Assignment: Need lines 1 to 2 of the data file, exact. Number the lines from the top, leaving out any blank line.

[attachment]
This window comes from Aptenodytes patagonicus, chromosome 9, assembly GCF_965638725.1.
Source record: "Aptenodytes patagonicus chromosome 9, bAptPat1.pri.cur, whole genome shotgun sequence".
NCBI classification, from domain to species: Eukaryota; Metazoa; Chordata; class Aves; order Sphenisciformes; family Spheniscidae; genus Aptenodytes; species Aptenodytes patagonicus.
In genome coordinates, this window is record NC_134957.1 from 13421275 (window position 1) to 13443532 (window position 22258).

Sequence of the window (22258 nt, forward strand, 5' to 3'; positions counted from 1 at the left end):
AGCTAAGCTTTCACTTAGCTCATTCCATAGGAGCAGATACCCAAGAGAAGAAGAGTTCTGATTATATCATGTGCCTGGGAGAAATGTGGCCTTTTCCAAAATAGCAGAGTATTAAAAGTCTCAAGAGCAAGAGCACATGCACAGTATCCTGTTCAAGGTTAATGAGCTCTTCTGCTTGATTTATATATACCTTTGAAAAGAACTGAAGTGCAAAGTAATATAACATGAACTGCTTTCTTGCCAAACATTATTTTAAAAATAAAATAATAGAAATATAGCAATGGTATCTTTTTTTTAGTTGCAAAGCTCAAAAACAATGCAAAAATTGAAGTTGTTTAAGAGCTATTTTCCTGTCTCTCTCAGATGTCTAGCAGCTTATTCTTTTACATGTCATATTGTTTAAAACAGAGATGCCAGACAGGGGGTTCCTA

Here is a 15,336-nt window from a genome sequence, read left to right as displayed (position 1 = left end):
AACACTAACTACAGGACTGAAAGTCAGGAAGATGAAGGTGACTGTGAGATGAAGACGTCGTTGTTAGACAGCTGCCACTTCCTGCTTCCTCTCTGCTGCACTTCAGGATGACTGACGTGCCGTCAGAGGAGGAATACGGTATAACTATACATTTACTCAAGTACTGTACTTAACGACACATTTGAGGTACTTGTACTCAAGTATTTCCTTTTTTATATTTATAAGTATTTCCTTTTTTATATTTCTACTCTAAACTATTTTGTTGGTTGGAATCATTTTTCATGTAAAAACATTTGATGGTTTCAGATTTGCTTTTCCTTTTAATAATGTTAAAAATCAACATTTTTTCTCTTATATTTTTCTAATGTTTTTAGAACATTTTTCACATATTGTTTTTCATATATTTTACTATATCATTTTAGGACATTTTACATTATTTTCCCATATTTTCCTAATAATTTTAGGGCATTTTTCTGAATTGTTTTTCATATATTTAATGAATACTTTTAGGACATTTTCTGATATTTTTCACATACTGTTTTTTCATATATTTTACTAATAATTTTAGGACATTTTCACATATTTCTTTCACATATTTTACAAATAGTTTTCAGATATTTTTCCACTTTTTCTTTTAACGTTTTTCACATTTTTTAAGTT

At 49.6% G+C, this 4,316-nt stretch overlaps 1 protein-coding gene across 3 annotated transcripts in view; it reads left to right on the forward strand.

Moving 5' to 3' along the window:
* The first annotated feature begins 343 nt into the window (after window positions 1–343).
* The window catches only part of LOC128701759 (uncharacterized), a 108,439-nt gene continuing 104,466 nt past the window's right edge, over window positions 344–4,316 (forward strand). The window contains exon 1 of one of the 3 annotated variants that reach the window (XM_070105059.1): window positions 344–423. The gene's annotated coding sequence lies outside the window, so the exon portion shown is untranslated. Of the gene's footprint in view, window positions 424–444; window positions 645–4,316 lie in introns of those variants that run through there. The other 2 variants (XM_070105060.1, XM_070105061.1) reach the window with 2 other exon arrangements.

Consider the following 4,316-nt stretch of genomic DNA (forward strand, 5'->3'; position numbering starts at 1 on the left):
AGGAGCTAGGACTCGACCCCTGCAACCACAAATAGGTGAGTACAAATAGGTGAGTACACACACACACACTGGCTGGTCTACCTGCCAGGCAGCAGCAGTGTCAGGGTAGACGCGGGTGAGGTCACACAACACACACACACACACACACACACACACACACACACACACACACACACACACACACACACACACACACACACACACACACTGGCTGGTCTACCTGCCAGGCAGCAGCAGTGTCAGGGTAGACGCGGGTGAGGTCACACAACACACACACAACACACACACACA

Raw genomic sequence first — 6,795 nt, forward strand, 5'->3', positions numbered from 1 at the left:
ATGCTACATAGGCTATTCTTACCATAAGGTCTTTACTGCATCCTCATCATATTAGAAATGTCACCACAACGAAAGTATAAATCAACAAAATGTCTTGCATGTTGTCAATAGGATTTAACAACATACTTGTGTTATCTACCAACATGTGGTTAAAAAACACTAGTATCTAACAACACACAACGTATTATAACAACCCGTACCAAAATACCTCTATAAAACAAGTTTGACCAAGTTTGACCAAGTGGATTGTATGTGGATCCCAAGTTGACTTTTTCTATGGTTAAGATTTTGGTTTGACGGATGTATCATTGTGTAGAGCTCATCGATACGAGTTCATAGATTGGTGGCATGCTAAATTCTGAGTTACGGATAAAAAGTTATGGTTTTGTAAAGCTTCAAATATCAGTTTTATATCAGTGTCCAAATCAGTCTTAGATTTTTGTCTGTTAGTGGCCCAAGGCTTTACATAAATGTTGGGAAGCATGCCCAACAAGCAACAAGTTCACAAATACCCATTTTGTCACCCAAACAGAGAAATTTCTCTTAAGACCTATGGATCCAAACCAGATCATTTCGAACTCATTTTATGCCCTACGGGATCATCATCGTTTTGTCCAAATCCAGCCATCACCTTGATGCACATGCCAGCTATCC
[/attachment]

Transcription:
This window comes from Aptenodytes patagonicus, chromosome 9, assembly GCF_965638725.1.
Source record: "Aptenodytes patagonicus chromosome 9, bAptPat1.pri.cur, whole genome shotgun sequence".